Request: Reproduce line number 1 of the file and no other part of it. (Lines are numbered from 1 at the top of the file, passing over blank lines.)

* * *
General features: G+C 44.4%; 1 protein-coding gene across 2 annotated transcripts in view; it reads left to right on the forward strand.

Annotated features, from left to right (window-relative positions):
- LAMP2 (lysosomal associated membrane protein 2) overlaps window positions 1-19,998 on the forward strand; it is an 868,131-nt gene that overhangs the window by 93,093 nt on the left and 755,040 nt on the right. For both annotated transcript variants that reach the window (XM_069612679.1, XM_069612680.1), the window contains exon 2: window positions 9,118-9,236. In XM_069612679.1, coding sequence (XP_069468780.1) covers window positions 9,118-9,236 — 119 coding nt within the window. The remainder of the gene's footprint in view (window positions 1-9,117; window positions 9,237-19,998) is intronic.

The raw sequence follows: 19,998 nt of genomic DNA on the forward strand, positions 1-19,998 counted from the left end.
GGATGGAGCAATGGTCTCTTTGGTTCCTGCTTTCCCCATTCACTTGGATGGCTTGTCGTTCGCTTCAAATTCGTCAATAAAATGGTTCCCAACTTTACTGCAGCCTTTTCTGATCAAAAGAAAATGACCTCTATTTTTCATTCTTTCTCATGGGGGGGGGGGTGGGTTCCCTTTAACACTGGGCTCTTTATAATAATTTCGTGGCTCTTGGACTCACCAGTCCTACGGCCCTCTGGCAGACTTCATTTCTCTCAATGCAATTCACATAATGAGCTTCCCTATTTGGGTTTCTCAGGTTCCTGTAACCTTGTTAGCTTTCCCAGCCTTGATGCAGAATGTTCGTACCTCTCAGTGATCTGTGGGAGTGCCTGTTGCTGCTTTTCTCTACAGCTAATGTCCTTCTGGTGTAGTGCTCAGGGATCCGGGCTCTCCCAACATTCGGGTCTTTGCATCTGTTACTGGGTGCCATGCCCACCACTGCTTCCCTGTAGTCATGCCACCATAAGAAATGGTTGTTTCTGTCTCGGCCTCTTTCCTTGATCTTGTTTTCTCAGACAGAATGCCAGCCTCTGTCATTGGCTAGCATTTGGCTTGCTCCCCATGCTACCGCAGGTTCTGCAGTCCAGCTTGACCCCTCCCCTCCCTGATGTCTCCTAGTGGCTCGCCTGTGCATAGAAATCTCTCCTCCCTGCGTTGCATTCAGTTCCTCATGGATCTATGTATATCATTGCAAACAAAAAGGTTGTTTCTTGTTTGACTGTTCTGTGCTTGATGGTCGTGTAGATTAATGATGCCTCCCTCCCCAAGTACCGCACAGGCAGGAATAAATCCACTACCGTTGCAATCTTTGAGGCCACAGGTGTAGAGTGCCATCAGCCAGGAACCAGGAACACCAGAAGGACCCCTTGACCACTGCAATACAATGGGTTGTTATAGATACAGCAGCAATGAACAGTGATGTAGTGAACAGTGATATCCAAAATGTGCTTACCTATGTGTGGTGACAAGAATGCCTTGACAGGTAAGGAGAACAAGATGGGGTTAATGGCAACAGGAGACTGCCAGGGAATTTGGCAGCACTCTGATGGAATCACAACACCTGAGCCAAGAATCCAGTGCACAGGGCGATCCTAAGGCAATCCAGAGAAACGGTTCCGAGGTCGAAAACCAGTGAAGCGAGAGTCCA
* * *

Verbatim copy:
General features: G+C 44.4%; 1 protein-coding gene across 2 annotated transcripts in view; it reads left to right on the forward strand.